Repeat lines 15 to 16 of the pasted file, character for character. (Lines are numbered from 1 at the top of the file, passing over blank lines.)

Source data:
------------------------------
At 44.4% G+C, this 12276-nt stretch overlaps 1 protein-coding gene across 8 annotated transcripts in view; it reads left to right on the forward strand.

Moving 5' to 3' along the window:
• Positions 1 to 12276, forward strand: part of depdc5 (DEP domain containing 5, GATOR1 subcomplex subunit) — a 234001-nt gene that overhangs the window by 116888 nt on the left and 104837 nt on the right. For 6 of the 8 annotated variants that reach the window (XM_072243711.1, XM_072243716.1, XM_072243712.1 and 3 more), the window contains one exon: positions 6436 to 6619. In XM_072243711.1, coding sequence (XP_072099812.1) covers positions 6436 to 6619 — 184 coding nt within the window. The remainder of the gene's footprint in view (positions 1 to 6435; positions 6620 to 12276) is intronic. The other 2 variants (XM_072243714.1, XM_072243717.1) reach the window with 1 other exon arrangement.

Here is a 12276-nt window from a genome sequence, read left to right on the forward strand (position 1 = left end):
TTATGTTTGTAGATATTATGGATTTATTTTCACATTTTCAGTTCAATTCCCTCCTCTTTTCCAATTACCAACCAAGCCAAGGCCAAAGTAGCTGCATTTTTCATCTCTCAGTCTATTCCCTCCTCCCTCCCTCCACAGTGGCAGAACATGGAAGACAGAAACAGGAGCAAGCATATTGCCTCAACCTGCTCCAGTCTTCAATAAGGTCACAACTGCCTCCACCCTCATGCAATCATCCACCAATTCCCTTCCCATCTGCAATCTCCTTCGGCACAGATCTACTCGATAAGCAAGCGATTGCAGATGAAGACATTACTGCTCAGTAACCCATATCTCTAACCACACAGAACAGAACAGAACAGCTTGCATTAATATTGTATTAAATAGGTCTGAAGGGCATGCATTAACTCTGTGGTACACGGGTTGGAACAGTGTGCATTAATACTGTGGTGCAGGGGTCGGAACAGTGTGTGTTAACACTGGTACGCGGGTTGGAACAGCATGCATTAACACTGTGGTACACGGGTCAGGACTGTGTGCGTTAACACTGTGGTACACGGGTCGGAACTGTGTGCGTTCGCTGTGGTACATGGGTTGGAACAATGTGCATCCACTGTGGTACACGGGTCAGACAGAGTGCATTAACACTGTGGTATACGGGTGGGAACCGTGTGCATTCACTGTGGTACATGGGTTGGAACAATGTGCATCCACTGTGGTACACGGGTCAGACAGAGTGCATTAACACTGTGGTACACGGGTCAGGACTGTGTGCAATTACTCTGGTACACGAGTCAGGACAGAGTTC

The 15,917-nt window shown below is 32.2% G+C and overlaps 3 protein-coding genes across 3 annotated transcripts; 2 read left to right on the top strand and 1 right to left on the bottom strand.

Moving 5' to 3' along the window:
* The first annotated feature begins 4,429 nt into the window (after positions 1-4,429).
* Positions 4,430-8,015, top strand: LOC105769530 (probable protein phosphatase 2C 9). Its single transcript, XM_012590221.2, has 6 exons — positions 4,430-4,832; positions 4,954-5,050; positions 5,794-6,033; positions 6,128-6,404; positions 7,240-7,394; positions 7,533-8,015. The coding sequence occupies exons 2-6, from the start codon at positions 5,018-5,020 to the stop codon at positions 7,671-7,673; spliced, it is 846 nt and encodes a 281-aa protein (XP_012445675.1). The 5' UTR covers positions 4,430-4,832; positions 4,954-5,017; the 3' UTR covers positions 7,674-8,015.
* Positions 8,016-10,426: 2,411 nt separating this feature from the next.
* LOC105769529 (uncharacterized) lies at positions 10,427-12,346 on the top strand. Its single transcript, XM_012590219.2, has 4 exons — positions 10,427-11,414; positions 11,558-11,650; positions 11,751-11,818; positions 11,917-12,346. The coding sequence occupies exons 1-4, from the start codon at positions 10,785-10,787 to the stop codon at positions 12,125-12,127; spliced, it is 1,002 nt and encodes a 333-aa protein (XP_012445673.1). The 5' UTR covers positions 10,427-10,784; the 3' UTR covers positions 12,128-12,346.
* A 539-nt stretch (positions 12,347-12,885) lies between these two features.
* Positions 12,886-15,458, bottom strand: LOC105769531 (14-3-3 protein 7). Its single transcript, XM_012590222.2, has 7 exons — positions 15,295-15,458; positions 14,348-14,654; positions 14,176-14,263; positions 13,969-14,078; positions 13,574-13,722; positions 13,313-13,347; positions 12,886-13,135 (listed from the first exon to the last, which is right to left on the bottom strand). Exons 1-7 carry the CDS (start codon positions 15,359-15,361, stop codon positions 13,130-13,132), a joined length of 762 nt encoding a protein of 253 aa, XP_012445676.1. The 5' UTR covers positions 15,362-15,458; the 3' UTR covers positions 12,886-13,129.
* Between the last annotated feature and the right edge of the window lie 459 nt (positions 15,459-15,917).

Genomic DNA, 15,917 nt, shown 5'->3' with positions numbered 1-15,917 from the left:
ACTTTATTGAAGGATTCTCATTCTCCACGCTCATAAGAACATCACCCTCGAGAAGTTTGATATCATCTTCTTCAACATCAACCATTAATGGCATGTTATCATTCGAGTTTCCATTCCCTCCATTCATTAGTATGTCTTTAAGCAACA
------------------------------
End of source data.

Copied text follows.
Genomic DNA, 15,917 nt, shown 5'->3' with positions numbered 1-15,917 from the left:
ACTTTATTGAAGGATTCTCATTCTCCACGCTCATAAGAACATCACCCTCGAGAAGTTTGATATCATCTTCTTCAACATCAACCATTAATGGCATGTTATCATTCGAGTTTCCATTCCCTCCATTCATTAGTATGTCTTTAAGCAACA